Chihuahuas are uniquely different from most dogs with their small stature accompanied by a similarly sized stomach deviating from the ordinary nutritional needs of the average dog. Therefore, standard foods available in the market will not cut it as you need to pick out a nutritional regime particularly suited to their energy and physiological requirements. And that’s exactly what we’ll be doing today as we help you separate the wheat from the chaff and pick out suitable chihuahua food in a market brimming with options:
The typical Chihuahua weighs about 6 pounds, give or take two, which according to an in-depth analysis means that the standard adult might need about 200 calories every day. That figure drops by 30 for older, neutered, or inactive dogs conversely rising for their active counterparts who need to about 25 calories more. When picking out your dog feed, match your dog’s energy needs to that of the product.
You can find more info on this calorie calculator right here and use it to get your pet’s exact needs: https://animalso.com/dogfood/breed/chihuahua/
Dry kibble food is advised
Wet foods are often not recommended for this toy-sized breed since it tends to result in dental and digestive complications. Consequently, dry kibble food is often heralded in most circles as the go-to for the animal. Since Chihuahua teeth are quite soft and especially susceptible to infection which can spread to internal organs, dry hard foods come in handy with regards to cleaning the teeth.
Moreover, the kibble should be sufficiently small as overly large particles mean that the dog will have trouble eating which may result in him not eating to his fill. Worse yet, massive chunks can easily constrict their small throats leading to chocking.
It explains what to avoid (ex. garlic, onion, etc.). The video also contains other useful pointers on grooming and general care.
Nutrient-dense is the gold standard for excellence
A tremendously high metabolic rate is the consequence of a tiny digestive tract which is why you need to prioritize nutrient-compact foods that pack powerful punches within minute bites. The calorie, fat, protein, and other nutrient levels need to be higher than that of a standard adult dog in order to keep with up with what he needs.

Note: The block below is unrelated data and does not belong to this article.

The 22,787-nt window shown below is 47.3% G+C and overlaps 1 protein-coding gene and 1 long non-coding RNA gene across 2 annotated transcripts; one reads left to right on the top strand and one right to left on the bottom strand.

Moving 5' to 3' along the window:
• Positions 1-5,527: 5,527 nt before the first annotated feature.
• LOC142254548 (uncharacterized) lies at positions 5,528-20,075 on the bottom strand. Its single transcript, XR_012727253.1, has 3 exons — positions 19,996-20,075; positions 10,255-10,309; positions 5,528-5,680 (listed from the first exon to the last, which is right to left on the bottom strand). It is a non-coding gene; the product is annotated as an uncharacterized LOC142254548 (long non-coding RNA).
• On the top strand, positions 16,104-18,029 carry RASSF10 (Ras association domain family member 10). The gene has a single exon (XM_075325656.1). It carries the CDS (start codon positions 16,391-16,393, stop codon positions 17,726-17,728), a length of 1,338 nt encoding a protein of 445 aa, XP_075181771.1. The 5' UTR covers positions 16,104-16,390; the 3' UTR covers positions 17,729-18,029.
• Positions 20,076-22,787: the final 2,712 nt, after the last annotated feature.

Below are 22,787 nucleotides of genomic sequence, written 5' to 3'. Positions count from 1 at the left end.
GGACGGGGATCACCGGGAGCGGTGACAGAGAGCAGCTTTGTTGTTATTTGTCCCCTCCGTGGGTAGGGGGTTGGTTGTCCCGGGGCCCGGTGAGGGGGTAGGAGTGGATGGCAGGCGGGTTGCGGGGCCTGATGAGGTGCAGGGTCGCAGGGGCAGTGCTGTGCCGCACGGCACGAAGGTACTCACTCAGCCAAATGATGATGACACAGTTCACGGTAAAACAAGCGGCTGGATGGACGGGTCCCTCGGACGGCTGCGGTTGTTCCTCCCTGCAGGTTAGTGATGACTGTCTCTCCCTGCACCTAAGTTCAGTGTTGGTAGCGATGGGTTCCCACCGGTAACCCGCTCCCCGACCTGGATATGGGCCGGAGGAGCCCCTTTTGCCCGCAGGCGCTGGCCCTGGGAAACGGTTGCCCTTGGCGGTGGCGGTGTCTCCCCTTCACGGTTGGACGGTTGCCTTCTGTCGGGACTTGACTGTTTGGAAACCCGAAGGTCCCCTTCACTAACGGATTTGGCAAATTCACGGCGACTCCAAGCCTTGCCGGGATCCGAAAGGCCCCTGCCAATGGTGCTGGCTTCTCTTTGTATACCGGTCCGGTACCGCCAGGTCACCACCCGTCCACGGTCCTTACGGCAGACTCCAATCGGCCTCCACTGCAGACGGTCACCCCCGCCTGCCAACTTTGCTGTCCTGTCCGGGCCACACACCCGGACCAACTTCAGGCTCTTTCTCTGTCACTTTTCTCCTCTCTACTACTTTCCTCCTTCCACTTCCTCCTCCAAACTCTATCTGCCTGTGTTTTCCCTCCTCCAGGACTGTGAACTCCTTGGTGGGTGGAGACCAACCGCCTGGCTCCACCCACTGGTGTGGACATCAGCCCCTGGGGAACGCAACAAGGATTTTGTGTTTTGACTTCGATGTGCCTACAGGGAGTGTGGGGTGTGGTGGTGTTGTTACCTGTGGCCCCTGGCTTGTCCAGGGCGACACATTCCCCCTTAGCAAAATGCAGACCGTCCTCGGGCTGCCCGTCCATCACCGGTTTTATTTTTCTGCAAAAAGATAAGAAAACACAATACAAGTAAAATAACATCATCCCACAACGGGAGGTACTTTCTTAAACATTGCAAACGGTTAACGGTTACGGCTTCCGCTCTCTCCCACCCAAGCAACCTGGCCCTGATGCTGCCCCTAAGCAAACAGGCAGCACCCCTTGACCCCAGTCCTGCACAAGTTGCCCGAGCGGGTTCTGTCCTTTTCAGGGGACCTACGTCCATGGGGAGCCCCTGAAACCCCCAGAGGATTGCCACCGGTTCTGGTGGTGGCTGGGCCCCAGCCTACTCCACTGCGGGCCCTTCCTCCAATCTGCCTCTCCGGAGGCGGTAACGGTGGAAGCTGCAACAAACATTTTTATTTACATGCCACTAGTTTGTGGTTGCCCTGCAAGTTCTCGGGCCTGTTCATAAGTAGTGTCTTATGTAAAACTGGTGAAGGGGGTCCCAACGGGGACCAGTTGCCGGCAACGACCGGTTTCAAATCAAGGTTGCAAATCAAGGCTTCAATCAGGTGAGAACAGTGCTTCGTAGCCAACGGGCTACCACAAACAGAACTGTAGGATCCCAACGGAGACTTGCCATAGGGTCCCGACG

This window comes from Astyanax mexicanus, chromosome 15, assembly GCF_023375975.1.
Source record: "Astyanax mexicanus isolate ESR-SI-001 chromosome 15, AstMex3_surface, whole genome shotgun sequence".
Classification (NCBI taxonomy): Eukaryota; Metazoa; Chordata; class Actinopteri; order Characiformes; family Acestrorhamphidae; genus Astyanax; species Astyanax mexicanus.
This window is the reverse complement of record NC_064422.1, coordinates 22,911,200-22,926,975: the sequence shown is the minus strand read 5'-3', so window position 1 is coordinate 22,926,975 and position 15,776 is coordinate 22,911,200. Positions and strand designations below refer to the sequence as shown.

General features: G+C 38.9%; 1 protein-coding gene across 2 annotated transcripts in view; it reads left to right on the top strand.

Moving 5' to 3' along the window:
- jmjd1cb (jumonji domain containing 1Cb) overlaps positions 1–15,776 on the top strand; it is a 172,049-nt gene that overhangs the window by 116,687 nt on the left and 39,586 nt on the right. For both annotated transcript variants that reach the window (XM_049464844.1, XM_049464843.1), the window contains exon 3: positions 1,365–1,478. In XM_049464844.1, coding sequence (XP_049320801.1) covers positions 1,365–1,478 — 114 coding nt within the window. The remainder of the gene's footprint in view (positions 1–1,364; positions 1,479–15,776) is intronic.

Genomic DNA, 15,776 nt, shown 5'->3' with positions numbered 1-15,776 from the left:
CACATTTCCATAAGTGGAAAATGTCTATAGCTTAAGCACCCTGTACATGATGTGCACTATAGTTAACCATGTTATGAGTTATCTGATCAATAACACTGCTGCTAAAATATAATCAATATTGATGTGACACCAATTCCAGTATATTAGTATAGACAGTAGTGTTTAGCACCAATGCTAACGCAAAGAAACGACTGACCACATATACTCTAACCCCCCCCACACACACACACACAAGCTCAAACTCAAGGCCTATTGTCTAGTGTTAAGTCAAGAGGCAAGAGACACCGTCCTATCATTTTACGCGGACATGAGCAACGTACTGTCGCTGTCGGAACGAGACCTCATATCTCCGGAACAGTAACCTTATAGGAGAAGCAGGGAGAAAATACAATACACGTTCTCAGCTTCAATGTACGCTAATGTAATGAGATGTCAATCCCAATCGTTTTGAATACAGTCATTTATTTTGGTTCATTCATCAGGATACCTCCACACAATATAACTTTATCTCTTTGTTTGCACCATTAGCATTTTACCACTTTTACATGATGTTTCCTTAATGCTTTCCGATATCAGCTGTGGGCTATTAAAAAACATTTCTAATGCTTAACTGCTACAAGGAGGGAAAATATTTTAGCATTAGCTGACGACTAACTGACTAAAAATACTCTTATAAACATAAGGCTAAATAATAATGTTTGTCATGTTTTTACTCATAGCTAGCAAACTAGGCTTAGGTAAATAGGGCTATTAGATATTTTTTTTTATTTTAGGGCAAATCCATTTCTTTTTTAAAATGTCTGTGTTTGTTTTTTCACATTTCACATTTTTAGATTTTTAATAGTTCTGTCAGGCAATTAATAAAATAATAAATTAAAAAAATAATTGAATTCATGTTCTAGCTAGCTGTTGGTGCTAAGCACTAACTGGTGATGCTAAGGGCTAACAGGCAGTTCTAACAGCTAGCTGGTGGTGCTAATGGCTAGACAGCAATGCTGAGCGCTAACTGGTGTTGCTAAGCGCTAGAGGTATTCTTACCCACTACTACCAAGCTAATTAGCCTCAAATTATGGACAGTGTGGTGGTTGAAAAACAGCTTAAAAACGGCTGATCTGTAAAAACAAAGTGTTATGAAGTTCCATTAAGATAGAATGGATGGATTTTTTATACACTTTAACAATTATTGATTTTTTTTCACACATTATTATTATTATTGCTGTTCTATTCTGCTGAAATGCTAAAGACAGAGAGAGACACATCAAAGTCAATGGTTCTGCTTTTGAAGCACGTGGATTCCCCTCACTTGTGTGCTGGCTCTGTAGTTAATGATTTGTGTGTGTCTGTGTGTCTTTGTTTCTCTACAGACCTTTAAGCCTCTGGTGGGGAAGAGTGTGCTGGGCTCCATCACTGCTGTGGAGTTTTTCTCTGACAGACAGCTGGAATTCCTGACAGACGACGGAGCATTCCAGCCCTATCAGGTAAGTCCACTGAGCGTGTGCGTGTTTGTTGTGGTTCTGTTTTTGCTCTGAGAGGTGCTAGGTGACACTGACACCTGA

Be careful not to overfeed him though, as an even a slight increase of one pound can have considerable effects. To elaborately illustrate this, picture the case of two dogs one weighing 120 pounds and the other 12. While a weight gain of 3 pounds might be inconsequential for the former, it proves dire for the latter as percentages translate to a 25% increase in weight. This results in more stress on the bones and internal organs which invites various issues such as Legg-Perthes disease. (Reference)
Carbs ought to be at a minimum
Grain and carbs should constitute no more than a fifth of your feed of choice with protein preferably taking the lion’s share of occupancy. The former pair of ingredients is often used as filling material and thus has very little to offer your best friend from a nutritional point of view.
Prioritize feeds rich in antioxidants and minerals
Chihuahuas have a long life span stretching up to 18 years which makes them vulnerable to free-radical damage that triggers the onset of aging illnesses such as heart disease, joint problems, and cancer. An abundance of antioxidants in foods negates the free-radical effects and, by extension, keeps the aforementioned complications at bay. (Source)
Now that we’ve established what exactly goes into picking out the perfect feed for your little furry companion, we’ll leave you with a little heads up on the how. Chihuahuas naturally have smaller stomach volumes than most which mean that they eat in small quantities providing sufficient energy to last five hours at most. Therefore, to avoid hypoglycemia, feed yours regularly throughout the day and be sure to be consistent in your approach i.e. don’t switch foods too often. About half a cup of dry food per sitting is the general rule of thumb for an adult chihuahua though this might change by a quarter cup in either direction depending on your dog’s stage of development. (See here for reference)